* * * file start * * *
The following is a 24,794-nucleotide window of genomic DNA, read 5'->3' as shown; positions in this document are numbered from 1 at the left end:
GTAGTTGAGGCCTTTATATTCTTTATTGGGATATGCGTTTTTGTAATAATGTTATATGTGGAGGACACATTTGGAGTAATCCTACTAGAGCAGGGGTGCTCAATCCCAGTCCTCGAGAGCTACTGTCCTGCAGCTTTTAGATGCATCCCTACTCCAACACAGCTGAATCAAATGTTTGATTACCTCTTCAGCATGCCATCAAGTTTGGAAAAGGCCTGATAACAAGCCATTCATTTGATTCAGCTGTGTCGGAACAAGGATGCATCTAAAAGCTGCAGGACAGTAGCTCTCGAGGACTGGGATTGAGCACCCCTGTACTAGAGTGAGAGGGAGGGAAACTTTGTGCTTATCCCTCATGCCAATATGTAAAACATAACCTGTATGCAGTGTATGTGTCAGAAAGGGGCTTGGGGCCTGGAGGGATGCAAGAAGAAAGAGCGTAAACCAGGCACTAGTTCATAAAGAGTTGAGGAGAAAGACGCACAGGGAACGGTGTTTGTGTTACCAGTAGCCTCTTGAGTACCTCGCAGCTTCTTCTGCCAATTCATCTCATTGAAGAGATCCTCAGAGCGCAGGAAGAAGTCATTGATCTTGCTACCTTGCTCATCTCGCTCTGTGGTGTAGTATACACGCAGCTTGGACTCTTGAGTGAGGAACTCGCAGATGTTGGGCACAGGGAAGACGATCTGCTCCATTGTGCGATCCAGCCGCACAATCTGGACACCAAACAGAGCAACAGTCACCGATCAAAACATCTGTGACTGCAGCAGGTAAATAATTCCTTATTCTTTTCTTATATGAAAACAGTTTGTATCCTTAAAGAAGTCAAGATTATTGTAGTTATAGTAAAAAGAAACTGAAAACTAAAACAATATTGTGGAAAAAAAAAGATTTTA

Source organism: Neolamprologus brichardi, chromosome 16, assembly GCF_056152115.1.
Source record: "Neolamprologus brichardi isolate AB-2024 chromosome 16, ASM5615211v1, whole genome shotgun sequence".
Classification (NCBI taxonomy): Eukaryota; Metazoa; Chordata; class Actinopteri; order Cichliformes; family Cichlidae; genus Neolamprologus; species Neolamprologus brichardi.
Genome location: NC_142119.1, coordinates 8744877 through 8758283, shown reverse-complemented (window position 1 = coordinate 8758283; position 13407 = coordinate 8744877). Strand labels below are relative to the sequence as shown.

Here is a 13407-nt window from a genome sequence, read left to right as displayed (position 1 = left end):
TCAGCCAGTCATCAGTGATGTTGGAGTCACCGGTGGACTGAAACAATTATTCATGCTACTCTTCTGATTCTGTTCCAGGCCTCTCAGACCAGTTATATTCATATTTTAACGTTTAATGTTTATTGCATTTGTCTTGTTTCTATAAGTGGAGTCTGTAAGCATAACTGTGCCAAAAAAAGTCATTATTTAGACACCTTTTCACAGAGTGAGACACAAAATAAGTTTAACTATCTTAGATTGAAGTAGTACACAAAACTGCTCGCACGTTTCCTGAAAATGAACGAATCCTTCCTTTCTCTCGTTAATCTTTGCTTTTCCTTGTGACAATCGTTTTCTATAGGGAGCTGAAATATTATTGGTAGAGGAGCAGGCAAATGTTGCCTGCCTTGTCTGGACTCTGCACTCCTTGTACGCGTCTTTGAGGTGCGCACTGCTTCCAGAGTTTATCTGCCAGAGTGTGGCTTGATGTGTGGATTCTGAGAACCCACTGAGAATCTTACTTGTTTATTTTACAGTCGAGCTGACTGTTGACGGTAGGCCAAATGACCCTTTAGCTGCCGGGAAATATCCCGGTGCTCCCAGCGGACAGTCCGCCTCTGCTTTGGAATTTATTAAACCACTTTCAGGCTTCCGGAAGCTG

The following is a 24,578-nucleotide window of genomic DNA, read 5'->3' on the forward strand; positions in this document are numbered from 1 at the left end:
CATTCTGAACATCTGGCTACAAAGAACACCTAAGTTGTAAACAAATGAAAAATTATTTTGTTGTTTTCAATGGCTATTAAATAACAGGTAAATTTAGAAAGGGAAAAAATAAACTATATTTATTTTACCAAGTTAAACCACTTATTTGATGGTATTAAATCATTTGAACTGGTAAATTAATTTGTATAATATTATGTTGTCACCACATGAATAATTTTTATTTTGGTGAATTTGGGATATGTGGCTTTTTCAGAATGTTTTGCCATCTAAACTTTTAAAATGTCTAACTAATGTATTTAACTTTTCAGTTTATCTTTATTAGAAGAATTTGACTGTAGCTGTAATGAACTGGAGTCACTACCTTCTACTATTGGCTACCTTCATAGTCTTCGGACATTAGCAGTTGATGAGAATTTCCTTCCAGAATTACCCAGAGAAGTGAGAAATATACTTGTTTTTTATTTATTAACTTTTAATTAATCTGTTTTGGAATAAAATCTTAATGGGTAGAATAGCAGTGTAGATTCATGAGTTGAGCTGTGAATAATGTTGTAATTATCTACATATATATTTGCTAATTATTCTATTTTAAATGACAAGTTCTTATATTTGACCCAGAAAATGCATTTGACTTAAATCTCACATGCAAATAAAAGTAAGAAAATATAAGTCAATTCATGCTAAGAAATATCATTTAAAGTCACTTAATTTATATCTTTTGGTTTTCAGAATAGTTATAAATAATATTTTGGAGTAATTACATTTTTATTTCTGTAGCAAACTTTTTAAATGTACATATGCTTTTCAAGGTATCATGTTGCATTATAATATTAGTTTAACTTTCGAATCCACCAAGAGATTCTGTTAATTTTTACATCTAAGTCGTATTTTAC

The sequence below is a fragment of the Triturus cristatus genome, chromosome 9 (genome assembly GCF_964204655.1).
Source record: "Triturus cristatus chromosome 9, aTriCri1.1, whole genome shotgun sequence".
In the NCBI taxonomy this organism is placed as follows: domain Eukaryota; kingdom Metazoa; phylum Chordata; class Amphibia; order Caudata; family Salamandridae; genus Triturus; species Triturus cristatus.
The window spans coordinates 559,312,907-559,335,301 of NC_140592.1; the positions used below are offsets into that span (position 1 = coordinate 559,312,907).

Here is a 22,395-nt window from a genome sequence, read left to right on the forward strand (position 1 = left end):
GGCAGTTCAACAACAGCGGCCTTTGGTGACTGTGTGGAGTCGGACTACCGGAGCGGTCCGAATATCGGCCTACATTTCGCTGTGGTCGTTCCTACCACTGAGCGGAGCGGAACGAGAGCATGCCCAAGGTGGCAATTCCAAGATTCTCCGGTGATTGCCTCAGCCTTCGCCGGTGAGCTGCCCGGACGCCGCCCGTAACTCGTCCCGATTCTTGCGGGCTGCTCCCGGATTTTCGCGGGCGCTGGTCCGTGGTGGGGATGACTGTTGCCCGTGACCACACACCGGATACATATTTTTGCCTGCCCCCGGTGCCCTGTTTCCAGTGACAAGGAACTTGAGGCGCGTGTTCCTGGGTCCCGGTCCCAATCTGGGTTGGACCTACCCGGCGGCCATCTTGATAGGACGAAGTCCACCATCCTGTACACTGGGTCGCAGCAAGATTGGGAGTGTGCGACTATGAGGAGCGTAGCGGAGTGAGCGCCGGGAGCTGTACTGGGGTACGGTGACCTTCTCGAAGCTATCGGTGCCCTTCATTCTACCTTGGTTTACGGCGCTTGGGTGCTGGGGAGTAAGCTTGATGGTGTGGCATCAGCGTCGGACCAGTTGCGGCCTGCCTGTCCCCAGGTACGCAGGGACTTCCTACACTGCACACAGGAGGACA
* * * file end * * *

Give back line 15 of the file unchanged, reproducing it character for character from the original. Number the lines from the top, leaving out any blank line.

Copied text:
Here is a 22,395-nt window from a genome sequence, read left to right on the forward strand (position 1 = left end):